Persian Abstract: Cyclodextrins (CDs) are cyclic oligosaccharides consisting of several glucose units linked by R-1,4 glycoside bonds[1]. These systems possess a toroidal or hollow, truncated cone shape with a nonpolar, hydrophobic interior and two hydrophilic rims formed by the primary and secondary OH groups (narrower and wider rim, respectively). By virtue of their unusual structure, CDs can form inclusion complexes through noncovalent interactions with molecules of specific size, shape, and polarity[2]. The ability of these systems to modulate reactivity depends on their capacity to complex organic substances. Changes in physicochemical properties and reactivities result from such host-guest interactions[3]. The effects that the formation of inclusion complexes has on reactivity vary widely depending on the guest, the CD, and the reaction. In some cases, the reaction rate is greatly reduced, which has led to the use of CDs as stabilizers; but of more interest are the situations in which CDs accelerate reactions. Moreover, the CDs may even participate directly in the reaction[4]. Because of ability of cyclodextrins to form inclusion complexes with hydrophobic drug molecules, their main applications have been to enhancing the solubility and dissolution of dugs, but studies have also shown that the stability and bioavailabilty of the guest drugs can sometimes be increased[5,6,7]. Poly(vinylpyrrolidone) (PVP) is an amphiphilic polymer and will readily dissolve in water and many nonaqueous solvents[8]. It finds widespread application in a number of areas, for example, in aerosol products such as hair sprays, in glues, as a complexing agent for dyes to impart solubility, as a dispersing agent to provide colloid stability, and also as a blood plasma substitute[9]. It has been shown that PVP is able to inhibit protein adsorption onto surfaces. For example, the coating of filtration membranes with PVP has been found to reduce fouling by bovine serum albumin (BSA)[10,11] and lysozyme[12]. Both PVP and cyclodextrin can interact with hydrophobic chain of surfactants. In this work we study the Competition of poly vinyl pyrolidon and þ- cyclodextrin in association with surfactants having different chain length. Results show that surfactants that have the longer chain form more stable complexes with cyclodextrin. In addition PVP compete with cyclodextrin on interaction with surfactant, therefore at presence of PVP binding constant of cyclodextrin- surfactant complex decreases.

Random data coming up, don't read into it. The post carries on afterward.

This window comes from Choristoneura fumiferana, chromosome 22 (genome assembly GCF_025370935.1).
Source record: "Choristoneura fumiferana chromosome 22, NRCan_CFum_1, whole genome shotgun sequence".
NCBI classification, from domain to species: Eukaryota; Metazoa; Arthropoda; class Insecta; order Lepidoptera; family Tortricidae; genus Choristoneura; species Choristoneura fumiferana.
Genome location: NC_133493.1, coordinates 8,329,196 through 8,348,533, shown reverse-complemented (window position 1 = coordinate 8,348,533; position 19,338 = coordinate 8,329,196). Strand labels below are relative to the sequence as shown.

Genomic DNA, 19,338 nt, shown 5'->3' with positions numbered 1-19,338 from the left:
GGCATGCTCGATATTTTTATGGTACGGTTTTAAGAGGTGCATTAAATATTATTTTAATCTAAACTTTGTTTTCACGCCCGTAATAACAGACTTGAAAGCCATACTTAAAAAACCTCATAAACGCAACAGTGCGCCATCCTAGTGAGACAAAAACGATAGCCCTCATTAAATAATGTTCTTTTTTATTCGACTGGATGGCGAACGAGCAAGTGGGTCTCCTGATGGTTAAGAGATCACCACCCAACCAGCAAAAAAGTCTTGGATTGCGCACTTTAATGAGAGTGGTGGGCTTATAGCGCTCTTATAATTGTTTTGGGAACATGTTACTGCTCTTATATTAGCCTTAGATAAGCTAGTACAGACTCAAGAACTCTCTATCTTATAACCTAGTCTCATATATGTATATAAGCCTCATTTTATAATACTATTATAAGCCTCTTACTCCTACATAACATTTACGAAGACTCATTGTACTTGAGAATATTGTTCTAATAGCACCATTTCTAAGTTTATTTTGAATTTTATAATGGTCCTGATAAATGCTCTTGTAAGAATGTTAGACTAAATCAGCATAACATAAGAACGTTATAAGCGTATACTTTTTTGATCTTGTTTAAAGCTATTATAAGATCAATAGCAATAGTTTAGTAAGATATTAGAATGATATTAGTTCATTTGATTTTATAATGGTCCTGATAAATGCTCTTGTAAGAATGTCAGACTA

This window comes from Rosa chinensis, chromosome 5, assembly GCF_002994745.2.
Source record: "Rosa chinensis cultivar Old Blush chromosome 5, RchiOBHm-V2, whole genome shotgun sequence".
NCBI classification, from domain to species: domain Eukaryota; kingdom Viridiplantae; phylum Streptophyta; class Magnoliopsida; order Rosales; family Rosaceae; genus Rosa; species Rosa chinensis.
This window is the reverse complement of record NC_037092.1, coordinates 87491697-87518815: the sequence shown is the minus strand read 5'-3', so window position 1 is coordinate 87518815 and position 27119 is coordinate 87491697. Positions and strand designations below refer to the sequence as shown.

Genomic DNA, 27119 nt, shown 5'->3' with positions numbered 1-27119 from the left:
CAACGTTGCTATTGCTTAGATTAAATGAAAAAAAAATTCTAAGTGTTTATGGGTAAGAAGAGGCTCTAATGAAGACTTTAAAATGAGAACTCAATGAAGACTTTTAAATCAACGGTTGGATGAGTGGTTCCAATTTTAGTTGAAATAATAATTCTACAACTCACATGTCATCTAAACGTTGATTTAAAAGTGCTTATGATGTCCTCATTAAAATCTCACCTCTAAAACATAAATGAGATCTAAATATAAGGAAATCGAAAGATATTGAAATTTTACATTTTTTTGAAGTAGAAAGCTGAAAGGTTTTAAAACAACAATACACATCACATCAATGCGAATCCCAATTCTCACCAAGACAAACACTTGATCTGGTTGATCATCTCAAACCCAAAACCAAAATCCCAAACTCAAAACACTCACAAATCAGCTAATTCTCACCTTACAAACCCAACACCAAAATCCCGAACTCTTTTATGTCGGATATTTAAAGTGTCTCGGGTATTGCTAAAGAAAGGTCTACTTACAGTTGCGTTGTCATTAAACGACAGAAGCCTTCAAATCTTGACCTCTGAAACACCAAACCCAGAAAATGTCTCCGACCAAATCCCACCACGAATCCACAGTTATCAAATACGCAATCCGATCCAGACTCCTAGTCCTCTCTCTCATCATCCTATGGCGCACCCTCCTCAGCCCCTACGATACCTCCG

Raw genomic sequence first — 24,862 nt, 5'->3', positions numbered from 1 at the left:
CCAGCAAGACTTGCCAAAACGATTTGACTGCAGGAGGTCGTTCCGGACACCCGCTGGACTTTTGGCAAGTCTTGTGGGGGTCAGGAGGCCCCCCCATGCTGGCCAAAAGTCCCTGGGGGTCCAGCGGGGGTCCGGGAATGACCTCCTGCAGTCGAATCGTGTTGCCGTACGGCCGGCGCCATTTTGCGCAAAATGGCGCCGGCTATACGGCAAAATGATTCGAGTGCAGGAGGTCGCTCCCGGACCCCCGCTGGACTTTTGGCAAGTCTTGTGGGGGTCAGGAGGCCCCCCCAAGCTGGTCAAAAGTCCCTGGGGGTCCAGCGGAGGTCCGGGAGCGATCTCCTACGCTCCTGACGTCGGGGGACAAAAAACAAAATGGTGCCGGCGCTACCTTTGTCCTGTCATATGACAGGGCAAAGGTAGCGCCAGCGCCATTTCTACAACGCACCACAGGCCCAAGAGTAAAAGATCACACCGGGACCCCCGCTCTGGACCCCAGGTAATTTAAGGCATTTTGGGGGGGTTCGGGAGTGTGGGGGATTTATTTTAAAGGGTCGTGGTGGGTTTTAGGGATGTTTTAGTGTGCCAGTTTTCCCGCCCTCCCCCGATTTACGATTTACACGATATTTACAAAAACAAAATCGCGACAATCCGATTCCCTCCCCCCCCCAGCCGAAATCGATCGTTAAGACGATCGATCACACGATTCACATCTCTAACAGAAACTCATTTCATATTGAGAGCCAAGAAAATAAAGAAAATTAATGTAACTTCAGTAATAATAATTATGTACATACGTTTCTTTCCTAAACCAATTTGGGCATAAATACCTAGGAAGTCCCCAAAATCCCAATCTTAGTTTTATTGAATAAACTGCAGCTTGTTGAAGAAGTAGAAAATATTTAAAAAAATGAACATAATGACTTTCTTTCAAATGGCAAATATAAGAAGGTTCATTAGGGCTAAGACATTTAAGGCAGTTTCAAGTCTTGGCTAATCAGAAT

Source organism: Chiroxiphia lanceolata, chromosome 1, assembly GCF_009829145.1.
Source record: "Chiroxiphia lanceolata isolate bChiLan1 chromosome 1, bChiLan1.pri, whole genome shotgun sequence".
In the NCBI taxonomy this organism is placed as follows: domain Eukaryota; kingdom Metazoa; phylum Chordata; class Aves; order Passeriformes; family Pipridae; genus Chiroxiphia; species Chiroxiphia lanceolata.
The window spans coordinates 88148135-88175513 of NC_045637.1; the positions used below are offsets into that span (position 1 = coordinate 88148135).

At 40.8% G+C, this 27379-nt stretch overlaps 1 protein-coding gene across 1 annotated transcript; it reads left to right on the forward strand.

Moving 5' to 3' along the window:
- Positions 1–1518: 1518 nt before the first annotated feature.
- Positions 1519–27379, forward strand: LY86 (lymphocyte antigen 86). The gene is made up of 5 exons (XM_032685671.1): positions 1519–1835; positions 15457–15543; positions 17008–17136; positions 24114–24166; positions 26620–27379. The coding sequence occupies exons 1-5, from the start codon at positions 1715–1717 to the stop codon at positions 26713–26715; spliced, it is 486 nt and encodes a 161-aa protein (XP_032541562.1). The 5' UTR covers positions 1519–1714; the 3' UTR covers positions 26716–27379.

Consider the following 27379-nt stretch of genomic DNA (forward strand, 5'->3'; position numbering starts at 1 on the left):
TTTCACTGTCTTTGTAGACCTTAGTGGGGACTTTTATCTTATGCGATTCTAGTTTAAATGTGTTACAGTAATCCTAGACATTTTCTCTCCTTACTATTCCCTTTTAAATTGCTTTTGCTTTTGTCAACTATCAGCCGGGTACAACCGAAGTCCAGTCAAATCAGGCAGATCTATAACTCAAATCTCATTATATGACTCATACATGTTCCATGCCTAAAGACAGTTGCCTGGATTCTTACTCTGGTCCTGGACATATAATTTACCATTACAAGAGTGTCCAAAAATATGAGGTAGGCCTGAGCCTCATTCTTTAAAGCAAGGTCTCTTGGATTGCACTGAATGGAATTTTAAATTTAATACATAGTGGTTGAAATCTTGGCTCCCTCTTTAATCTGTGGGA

Subjects: Divisions > Conferences > 11th Iranian Physical Chemistry Seminar- July 2008
Conferences > 11th Iranian Physical Chemistry Seminar- July 2008
Divisions: Conferences > 11th Iranian Physical Chemistry Seminar- July 2008
Subjects > Conferences > 11th Iranian Physical Chemistry Seminar- July 2008
Date Deposited: 17 Jun 2019 05:58
Last Modified: 17 Jun 2019 05:58
URI: http://repository.uma.ac.ir/id/eprint/6846

Actions (login required)

View Item View Item